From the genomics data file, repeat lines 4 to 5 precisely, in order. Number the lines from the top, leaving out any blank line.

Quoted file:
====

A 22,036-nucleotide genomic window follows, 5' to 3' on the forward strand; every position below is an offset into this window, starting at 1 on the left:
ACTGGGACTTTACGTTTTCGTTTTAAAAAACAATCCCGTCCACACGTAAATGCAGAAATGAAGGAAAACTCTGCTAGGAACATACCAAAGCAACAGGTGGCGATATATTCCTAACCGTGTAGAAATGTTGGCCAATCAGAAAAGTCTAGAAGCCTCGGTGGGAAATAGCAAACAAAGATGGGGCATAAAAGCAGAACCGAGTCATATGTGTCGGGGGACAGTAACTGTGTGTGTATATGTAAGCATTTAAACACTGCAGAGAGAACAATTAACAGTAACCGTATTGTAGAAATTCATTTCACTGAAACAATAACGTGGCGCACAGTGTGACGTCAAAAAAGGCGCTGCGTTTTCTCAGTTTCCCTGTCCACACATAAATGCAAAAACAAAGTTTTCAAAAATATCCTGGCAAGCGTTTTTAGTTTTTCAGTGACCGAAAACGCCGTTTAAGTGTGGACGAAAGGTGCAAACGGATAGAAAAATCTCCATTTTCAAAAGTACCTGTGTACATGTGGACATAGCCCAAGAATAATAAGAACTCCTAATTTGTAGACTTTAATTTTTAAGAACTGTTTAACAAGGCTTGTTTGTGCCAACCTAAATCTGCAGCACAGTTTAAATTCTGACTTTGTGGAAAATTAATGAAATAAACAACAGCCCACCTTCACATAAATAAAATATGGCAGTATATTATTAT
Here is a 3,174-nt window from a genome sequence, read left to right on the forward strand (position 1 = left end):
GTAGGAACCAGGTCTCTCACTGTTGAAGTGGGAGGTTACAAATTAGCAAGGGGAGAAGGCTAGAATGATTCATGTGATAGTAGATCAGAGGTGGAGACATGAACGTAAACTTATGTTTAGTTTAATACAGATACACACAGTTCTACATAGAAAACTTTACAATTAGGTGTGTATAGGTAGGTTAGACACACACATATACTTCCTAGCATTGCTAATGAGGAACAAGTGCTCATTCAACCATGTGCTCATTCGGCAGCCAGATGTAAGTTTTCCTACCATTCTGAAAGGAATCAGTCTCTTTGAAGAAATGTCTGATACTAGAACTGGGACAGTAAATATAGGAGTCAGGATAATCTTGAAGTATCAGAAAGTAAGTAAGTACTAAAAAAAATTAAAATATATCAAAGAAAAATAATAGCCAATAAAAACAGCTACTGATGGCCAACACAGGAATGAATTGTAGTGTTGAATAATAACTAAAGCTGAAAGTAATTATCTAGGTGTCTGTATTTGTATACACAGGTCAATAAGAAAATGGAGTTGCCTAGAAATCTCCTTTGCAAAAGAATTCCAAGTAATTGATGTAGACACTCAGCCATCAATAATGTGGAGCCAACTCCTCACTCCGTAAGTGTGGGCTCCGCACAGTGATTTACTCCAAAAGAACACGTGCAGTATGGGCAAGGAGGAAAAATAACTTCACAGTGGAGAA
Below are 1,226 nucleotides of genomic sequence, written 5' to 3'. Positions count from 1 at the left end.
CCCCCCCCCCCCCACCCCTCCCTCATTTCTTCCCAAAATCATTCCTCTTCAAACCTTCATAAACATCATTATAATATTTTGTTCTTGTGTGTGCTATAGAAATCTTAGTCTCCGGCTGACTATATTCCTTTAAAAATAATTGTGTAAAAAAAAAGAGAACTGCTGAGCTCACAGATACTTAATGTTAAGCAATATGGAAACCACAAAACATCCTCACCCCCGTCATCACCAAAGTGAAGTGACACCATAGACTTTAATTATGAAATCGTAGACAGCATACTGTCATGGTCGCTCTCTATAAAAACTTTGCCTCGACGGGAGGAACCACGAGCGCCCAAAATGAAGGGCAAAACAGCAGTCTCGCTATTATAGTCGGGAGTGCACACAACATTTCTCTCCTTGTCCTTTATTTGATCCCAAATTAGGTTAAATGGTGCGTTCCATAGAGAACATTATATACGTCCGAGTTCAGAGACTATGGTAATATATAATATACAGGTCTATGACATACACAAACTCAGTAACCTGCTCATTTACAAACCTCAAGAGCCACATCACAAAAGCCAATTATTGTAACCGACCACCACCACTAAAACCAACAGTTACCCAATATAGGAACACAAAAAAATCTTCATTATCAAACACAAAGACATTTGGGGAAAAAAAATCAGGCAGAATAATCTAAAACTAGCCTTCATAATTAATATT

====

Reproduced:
GTAGGAACCAGGTCTCTCACTGTTGAAGTGGGAGGTTACAAATTAGCAAGGGGAGAAGGCTAGAATGATTCATGTGATAGTAGATCAGAGGTGGAGACATGAACGTAAACTTATGTTTAGTTTAATACAGATACACACAGTTCTACATAGAAAACTTTACAATTAGGTGTGTATAGGTAGGTTAGACACACACATATACTTCCTAGCATTGCTAATGAGGAACAAGTGCTCATTCAACCATGTGCTCATTCGGCAGCCAGATGTAAGTTTTCCTACCATTCTGAAAGGAATCAGTCTCTTTGAAGAAATGTCTGATACTAGAACTGGGACAGTAAATATAGGAGTCAGGATAATCTTGAAGTATCAGAAAGTAAGTAAGTACTAAAAAAAATTAAAATATATCAAAGAAAAATAATAGCCAATAAAAACAGCTACTGATGGCCAACACAGGAATGAATTGTAGTGTTGAATAATAACTAAAGCTGAAAGTAATTATCTAGGTGTCTGTATTTGTATACACAGGTCAATAAGAAAATGGAGTTGCCTAGAAATCTCCTTTGCAAAAGAATTCCAAGTAATTGATGTAGACACTCAGCCATCAATAATGTGGAGCCAACTCCTCACTCCGTAAGTGTGGGCTCCGCACAGTGATTTACTCCAAAAGAACACGTGCAGTATGGGCAAGGAGGAAAAATAACTTCACAGTGGAGAA
Below are 1,226 nucleotides of genomic sequence, written 5' to 3'. Positions count from 1 at the left end.